5,500 miles by raft: Vietnamese fisherman's Pacific odyssey

By Le Hoang   February 23, 2024 | 03:37 pm PT
In 1993 Vietnamese fisherman Luong Viet Loi embarked on a 5,500-mile expedition across the Pacific Ocean to test the theory that ancient Asian voyagers reached America using simple rafts.

Loi from Sam Son coastal city of Thanh Hoa Province in central Vietnam was chosen by Irish explorer Tim Severin (1940-2020) to helm the voyage from Hong Kong to the U.S.

The Tu Phuc Raft, crafted from bamboo, sets sail for the voyage from Hong Kong to the U.S. in 1993. Archived photo

The Tu Phuc Raft, crafted from bamboo, sets sail for the voyage from Hong Kong to the U.S. in 1993. Archived photo

After making preparations for three weeks in Hong Kong, the bamboo raft, named Tu Phuc, departed from Aberdeen port in the south of the island on May 17.

The expedition team comprised seven individuals: Tim Severin from Ireland, three Britons Joe Beynon, Rex Warner, and Trondur Patursson, Nina Kojima from Japan, Mark Reynolds from Hong Kong, and Luong Viet Loi from Vietnam. Mark and Nina disembarked before the remaining five departed from Japan.

As Severin later wrote in his book "The China Voyage," everyone except Loi felt inexperienced as they raised the sails and began their journey.

Departing from the wharf, Severin noted that the Tu Phuc raft moved slowly, lacking the agility of Sam Son's fishing rafts. This was due to its heavy load of 7-8 tons, mostly freshwater. Severin humorously likened the raft's departure from Hong Kong to that of a tipsy person leaving a party.

The men learned gradually how to maneuver in the tight spaces aboard the raft.

They had hoped to reach Taiwan, around 120 miles from Hong Kong, in a week to 10 days. But on the eighth day a storm hit while they were crossing the Taiwan Strait.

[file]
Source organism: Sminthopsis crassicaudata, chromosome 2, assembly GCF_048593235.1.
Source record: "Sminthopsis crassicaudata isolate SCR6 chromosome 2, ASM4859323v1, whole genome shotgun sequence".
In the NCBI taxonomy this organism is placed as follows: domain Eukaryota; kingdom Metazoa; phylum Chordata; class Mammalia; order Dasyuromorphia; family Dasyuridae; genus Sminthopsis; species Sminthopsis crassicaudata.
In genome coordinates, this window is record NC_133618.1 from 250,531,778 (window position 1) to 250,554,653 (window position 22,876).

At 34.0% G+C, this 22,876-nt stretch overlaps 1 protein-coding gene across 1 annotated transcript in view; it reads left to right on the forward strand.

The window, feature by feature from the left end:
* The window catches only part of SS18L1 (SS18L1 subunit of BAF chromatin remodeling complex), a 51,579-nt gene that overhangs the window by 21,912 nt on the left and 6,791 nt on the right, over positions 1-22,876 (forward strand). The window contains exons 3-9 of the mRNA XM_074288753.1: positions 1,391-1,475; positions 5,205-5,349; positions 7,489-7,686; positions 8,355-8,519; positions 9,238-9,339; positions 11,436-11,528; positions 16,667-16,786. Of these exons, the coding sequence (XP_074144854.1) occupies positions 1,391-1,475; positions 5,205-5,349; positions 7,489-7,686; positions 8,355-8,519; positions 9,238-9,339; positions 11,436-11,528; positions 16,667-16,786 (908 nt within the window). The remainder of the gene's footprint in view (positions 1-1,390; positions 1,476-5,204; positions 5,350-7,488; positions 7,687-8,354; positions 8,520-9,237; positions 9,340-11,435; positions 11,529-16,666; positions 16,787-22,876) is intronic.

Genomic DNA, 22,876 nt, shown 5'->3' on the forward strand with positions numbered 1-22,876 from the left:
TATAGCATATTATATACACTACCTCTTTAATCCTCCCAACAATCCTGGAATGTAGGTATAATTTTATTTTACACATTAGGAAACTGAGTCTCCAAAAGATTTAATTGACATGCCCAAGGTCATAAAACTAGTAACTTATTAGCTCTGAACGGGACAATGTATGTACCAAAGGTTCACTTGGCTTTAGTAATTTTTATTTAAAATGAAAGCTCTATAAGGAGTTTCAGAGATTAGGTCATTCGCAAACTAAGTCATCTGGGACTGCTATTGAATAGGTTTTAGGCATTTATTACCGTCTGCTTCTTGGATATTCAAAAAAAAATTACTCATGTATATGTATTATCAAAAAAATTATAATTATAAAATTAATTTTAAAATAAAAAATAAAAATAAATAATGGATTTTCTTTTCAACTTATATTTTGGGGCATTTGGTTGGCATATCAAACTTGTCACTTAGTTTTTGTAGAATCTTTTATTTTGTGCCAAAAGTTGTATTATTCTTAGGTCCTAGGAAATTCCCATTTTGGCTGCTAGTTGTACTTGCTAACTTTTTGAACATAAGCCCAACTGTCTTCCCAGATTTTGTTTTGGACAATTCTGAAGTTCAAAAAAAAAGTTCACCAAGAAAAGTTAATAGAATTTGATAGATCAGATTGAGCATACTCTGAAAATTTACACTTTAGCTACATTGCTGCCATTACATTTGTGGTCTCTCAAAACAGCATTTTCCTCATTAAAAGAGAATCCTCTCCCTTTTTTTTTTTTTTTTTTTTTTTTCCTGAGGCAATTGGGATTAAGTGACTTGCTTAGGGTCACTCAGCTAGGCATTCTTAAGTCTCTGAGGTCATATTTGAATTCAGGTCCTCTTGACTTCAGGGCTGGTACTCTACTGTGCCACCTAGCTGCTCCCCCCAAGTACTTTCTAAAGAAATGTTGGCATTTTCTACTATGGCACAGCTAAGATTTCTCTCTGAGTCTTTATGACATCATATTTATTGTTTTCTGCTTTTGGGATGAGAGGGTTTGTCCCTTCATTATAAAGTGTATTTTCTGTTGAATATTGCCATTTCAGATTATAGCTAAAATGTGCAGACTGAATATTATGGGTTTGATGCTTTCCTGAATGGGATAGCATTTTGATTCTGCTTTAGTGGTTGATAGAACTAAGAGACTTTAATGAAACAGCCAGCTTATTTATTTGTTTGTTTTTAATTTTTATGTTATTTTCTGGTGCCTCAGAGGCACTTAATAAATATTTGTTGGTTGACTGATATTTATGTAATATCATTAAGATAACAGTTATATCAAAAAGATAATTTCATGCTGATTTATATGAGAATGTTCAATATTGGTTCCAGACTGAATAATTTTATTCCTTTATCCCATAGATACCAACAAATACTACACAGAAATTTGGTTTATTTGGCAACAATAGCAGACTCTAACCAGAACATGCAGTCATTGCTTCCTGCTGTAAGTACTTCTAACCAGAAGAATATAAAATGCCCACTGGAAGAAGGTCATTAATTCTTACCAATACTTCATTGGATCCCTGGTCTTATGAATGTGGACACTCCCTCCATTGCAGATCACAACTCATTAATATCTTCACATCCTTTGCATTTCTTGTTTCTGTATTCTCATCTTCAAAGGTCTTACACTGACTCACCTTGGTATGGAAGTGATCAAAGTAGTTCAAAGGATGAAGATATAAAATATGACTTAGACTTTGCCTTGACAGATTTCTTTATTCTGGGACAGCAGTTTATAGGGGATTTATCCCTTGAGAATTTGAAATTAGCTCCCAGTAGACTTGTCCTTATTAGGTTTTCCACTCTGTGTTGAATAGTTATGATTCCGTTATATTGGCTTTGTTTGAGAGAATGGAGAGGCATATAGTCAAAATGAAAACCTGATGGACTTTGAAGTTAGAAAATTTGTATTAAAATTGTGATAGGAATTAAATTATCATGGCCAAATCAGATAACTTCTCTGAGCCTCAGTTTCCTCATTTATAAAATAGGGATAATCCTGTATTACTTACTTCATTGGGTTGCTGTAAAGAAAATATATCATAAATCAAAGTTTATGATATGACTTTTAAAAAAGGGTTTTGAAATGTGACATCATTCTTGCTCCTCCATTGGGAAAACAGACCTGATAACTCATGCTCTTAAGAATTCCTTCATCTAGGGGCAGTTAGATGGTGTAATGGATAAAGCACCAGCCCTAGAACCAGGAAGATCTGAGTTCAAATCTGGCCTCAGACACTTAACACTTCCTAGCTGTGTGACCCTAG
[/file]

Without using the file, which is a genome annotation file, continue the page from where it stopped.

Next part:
Loi managed to guide the vessel alone through the storm though a mast was damaged. The next day he fixed the mast using bamboo and other materials they carried.

They wanted to reach Taiwan for repairs and supplies, but had to be wary of big waves and submerged rocks. Any collision could potentially damage the raft.

A meal on the Tu Phuc. Photo courtesy Luong Viet Lois family

A meal on the Tu Phuc. Photo courtesy Luong Viet Loi's family

On the 19th day the crew got lost after being caught in a rapid current called Kuroshio, which flows along the eastern coast of Taiwan and Japan carrying warm water from the tropics to the north.

They were running out of food and kerosene because this part of the trip took longer than expected.

Severin spoke with the group and everyone agreed they needed to eat less to make their supplies last longer.

They only had about two liters of kerosene left, and so could only cook one meal a day.

Severin decided to skip Taiwan and follow the Kuroshio to Japan's Ryukyu Islands.

There they fixed the mast, got more food, and took some short trips through the main Japanese archipelagos.

On Aug. 5 they set sail again, heading to San Francisco, the U.S.

Severin thought it would take around 90 days to traverse the 4,500 miles.

For months the raft journeyed steadily toward its destination. While some days were filled with battles against storms, there were also peaceful moments when the raft moved forward effortlessly. During these occasions the five made tools like bows and arrows and knives to hunt fish and other seafood.